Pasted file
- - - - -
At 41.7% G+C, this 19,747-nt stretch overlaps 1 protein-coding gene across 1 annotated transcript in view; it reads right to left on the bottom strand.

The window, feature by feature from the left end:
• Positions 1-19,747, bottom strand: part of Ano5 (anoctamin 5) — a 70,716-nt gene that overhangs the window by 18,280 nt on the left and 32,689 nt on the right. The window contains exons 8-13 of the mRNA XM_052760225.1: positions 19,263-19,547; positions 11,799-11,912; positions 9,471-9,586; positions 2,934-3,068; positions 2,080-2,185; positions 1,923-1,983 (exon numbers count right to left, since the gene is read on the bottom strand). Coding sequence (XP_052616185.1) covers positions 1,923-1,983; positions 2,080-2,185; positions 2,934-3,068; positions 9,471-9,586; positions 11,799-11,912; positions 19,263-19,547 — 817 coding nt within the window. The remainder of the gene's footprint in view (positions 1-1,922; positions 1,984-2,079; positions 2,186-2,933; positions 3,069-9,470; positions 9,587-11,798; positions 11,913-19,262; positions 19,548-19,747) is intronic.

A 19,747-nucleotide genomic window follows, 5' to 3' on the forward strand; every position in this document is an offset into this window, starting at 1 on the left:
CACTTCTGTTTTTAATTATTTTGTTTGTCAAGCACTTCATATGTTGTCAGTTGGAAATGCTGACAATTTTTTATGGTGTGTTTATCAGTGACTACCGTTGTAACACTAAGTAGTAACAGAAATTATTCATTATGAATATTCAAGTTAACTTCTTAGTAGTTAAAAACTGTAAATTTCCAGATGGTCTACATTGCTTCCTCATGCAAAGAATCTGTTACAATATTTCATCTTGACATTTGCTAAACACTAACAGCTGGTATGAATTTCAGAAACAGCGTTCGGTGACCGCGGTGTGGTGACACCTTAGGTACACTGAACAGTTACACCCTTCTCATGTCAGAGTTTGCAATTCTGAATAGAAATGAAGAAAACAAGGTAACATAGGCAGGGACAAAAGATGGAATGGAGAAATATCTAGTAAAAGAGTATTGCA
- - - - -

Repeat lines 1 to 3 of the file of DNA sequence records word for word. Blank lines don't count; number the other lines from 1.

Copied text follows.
At 41.7% G+C, this 19,747-nt stretch overlaps 1 protein-coding gene across 1 annotated transcript in view; it reads right to left on the bottom strand.

The window, feature by feature from the left end:
• Positions 1-19,747, bottom strand: part of Ano5 (anoctamin 5) — a 70,716-nt gene that overhangs the window by 18,280 nt on the left and 32,689 nt on the right. The window contains exons 8-13 of the mRNA XM_052760225.1: positions 19,263-19,547; positions 11,799-11,912; positions 9,471-9,586; positions 2,934-3,068; positions 2,080-2,185; positions 1,923-1,983 (exon numbers count right to left, since the gene is read on the bottom strand). Coding sequence (XP_052616185.1) covers positions 1,923-1,983; positions 2,080-2,185; positions 2,934-3,068; positions 9,471-9,586; positions 11,799-11,912; positions 19,263-19,547 — 817 coding nt within the window. The remainder of the gene's footprint in view (positions 1-1,922; positions 1,984-2,079; positions 2,186-2,933; positions 3,069-9,470; positions 9,587-11,798; positions 11,913-19,262; positions 19,548-19,747) is intronic.